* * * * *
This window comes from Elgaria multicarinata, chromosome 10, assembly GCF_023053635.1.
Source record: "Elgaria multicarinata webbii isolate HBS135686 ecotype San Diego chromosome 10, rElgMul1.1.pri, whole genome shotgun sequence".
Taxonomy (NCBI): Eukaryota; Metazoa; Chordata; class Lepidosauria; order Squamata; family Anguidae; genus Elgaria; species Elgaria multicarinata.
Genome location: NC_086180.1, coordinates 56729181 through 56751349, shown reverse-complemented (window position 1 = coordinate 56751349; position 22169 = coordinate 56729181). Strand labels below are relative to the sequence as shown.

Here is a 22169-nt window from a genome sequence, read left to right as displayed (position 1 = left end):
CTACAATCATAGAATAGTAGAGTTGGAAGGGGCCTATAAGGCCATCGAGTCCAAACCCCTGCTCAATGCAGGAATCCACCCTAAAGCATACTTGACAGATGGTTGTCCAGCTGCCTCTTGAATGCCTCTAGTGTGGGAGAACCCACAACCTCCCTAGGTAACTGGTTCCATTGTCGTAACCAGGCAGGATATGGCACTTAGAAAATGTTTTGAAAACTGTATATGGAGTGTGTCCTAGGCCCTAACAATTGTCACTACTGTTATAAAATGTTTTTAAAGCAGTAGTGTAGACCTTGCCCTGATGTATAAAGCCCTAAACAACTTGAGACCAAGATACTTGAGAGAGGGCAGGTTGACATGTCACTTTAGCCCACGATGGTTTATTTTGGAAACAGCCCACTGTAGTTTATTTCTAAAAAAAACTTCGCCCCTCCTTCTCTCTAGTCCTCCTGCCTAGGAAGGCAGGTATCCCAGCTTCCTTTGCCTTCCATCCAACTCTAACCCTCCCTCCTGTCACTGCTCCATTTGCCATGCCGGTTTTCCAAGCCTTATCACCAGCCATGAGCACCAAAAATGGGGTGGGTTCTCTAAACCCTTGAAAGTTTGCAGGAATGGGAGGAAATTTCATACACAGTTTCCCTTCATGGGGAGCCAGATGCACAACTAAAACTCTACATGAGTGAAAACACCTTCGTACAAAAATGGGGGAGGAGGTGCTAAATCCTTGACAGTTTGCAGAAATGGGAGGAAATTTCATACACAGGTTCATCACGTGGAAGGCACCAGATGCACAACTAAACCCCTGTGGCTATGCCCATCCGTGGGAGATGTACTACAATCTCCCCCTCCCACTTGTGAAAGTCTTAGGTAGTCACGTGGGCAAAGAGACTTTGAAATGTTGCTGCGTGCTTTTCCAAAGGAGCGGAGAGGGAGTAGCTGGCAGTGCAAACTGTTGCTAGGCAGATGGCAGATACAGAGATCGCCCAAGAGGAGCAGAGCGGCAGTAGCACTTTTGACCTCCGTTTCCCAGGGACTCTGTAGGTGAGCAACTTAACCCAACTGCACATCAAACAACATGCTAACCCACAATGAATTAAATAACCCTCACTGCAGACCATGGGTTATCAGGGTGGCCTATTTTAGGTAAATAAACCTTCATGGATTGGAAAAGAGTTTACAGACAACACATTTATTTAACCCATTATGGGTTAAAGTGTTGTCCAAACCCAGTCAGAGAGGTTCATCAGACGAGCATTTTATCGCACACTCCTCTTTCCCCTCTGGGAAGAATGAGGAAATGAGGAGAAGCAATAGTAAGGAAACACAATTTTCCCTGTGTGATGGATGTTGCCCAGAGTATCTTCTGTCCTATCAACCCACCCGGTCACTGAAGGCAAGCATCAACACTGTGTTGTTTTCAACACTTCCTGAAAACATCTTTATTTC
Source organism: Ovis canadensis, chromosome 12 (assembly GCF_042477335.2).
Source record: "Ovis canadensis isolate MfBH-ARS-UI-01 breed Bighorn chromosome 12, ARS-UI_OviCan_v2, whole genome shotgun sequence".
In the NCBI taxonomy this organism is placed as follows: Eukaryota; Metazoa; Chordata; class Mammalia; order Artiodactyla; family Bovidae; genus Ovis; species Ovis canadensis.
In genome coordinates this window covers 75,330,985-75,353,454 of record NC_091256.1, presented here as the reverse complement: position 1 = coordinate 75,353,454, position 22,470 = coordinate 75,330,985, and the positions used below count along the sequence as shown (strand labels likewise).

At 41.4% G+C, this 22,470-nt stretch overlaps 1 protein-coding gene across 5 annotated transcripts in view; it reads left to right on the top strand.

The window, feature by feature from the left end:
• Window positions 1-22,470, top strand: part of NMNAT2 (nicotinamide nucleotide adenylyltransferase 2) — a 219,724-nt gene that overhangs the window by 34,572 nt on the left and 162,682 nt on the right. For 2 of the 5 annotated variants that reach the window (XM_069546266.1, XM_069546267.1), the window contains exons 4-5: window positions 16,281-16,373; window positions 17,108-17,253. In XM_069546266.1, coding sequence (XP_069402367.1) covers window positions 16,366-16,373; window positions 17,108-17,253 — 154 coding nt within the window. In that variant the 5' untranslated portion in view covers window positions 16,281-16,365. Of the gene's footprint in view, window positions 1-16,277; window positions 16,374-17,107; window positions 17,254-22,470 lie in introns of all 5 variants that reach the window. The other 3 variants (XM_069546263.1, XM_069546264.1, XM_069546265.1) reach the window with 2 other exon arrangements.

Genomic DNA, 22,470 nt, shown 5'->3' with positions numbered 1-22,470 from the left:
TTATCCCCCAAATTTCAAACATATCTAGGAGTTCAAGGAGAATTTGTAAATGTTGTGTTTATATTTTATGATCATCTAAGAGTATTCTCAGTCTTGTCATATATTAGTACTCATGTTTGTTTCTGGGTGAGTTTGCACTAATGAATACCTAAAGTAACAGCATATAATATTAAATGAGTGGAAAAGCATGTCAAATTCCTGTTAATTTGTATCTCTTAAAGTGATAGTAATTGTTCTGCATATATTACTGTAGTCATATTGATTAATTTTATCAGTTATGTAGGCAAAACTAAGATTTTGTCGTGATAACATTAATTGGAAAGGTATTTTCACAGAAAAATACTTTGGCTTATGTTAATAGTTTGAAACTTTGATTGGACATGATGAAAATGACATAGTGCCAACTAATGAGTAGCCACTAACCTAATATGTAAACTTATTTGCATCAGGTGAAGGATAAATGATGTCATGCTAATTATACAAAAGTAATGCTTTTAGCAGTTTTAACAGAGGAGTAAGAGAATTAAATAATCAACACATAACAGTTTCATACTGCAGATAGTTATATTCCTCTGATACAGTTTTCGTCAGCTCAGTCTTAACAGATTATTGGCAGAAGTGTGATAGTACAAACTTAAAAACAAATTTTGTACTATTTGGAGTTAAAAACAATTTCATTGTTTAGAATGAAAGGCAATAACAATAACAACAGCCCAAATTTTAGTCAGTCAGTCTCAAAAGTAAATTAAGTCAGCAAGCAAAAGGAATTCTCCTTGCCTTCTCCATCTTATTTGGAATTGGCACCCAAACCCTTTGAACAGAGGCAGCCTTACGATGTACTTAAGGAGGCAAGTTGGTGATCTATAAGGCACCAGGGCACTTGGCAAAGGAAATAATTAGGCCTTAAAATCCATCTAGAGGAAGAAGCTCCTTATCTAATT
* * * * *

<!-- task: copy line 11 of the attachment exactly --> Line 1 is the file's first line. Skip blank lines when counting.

At 41.4% G+C, this 22,470-nt stretch overlaps 1 protein-coding gene across 5 annotated transcripts in view; it reads left to right on the top strand.